The Autobiography of Charles Darwin -- Charles Darwin
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The Autobiography of Charles Darwin -- Charles Darwin

Charles Darwin beginning the process of writing Origin of Species. Impressed by his own "industry" that went into research:

When I see the list of books of all kinds which I read and abstracted, including whole series of Journals and Transactions, I am surprised at my industry.

The items that lead to breakthroughs are seemingly random. 15 months into the process a random read enabled him to solidify his thoughts:

In October 1838, that is, fifteen months after I had begun my systematic enquiry, I happened to read for amusement Malthus on Population, and being well prepared to appreciate the struggle for existence which everywhere goes on from long-continued observation of the habits of animals and plants, it at once struck me that under these circumstances favourable variations would tend to be preserved, and unfavourable ones to be destroyed. The result of this would be the formation of new species. Here, then, I had at last got a theory by which to work.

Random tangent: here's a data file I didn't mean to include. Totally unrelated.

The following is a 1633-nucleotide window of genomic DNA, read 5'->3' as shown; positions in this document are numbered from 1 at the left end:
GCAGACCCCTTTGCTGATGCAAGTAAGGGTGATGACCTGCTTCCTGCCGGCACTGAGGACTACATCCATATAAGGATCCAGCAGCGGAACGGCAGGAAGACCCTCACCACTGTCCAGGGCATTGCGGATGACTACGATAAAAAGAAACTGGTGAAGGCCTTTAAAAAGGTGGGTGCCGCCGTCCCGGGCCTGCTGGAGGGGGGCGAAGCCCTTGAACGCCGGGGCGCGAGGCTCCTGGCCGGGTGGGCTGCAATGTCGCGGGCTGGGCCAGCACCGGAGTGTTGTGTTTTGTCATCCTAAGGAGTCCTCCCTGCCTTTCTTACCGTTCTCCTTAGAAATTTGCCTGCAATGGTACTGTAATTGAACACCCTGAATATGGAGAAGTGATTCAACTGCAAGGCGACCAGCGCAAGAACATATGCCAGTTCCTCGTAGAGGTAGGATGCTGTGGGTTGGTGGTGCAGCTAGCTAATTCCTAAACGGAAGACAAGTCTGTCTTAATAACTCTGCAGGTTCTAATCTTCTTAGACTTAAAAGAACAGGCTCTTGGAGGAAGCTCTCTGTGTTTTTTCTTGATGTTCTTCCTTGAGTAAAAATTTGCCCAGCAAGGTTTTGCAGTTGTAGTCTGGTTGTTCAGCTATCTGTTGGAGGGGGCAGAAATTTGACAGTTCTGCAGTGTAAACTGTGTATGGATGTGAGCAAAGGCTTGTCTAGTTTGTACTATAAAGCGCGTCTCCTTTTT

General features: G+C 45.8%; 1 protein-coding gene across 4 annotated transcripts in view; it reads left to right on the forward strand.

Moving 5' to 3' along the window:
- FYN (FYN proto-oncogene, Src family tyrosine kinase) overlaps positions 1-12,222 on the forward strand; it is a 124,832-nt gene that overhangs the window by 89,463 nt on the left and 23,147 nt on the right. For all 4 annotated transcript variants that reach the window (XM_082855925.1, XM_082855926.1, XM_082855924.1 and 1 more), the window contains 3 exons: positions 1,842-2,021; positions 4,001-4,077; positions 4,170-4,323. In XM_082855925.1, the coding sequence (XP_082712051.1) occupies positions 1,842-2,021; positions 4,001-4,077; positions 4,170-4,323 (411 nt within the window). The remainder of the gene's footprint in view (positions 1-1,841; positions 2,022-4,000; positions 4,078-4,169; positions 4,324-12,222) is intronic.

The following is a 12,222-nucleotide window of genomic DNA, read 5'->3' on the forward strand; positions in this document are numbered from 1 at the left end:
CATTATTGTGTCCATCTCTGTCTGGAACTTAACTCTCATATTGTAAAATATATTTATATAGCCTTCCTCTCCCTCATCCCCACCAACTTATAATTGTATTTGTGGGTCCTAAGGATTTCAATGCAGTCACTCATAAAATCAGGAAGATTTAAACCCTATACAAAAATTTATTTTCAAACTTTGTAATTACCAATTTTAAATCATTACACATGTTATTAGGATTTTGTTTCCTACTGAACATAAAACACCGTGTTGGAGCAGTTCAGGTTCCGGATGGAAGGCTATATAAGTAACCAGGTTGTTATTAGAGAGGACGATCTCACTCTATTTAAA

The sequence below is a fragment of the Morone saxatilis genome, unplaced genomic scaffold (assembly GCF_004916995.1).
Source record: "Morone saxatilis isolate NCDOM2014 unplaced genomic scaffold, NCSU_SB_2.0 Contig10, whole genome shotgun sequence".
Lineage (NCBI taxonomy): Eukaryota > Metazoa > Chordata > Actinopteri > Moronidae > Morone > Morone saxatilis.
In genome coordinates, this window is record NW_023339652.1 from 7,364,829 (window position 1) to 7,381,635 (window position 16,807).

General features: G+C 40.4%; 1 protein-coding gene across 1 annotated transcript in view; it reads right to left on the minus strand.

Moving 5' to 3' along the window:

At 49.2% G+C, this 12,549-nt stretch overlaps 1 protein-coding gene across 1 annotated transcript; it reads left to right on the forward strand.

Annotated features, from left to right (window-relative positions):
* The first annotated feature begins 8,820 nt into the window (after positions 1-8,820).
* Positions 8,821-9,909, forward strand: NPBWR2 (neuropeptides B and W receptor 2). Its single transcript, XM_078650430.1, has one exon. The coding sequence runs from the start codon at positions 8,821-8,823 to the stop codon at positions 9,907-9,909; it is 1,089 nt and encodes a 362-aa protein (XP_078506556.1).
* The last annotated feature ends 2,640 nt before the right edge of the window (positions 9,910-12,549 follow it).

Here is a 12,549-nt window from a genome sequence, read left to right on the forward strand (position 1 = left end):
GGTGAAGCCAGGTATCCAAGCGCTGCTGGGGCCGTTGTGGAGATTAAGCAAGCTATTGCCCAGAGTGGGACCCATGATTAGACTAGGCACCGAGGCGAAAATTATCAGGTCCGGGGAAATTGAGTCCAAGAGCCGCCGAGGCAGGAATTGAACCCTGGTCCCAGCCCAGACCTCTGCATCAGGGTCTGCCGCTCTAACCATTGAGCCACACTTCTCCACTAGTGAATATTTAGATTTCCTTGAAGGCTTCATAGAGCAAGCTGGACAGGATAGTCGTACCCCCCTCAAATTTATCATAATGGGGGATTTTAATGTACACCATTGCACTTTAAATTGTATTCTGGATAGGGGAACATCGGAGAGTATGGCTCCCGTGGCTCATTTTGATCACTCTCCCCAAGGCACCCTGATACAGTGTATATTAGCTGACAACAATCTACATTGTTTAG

After the age of 30 he stopped being interested or entertained by poetry / Shakespeare / plays / music.

I have also said that formerly pictures gave me considerable, and music very great delight. But now for many years I cannot endure to read a line of poetry: I have tried lately to read Shakespeare, and found it so intolerable dull that it nauseated me. I have also almost lost any taste for pictures or music...this curious and lamentable loss of the higher aesthetic tastes is all the odder, as books on history, biographies and travels and essays on all sorts of subjects interest me as much as ever they did.

Why does he think he was successful?

What is far more important, my love of natural science has been steady and ardent. This pure love has, however, been much aiided by the ambition to be esteemed by my feller naturalists.